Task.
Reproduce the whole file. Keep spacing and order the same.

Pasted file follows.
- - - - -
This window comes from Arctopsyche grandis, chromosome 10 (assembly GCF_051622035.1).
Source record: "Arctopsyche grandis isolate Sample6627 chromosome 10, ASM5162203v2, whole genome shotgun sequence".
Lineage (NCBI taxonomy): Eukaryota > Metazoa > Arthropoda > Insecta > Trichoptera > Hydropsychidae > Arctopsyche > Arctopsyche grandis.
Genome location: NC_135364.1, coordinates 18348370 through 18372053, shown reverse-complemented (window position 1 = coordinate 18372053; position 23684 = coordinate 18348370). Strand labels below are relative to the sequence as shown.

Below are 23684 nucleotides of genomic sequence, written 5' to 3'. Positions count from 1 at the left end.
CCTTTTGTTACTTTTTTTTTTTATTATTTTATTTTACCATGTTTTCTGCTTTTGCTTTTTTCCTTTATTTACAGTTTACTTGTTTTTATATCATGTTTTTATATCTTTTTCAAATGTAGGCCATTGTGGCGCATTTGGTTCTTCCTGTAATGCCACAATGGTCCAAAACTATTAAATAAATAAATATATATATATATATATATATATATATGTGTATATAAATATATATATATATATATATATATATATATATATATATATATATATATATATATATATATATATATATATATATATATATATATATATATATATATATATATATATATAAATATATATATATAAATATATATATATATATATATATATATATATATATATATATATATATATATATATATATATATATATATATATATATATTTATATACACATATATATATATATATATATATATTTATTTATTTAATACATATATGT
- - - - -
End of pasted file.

This window comes from Arctopsyche grandis, chromosome 10 (assembly GCF_051622035.1).
Source record: "Arctopsyche grandis isolate Sample6627 chromosome 10, ASM5162203v2, whole genome shotgun sequence".
Lineage (NCBI taxonomy): Eukaryota > Metazoa > Arthropoda > Insecta > Trichoptera > Hydropsychidae > Arctopsyche > Arctopsyche grandis.
Genome location: NC_135364.1, coordinates 18348370 through 18372053, shown reverse-complemented (window position 1 = coordinate 18372053; position 23684 = coordinate 18348370). Strand labels below are relative to the sequence as shown.

Below are 23684 nucleotides of genomic sequence, written 5' to 3'. Positions count from 1 at the left end.
CCTTTTGTTACTTTTTTTTTTTATTATTTTATTTTACCATGTTTTCTGCTTTTGCTTTTTTCCTTTATTTACAGTTTACTTGTTTTTATATCATGTTTTTATATCTTTTTCAAATGTAGGCCATTGTGGCGCATTTGGTTCTTCCTGTAATGCCACAATGGTCCAAAACTATTAAATAAATAAATATATATATATATATATATATATATATGTGTATATAAATATATATATATATATATATATATATATATATATATATATATATATATATATATATATATATATATATATATATATATATATATATATATATATATATATATATATATAAATATATATATATAAATATATATATATATATATATATATATATATATATATATATATATATATATATATATATATATATATATATATATATATTTATATACACATATATATATATATATATATATATTTATTTATTTAATACATATATGT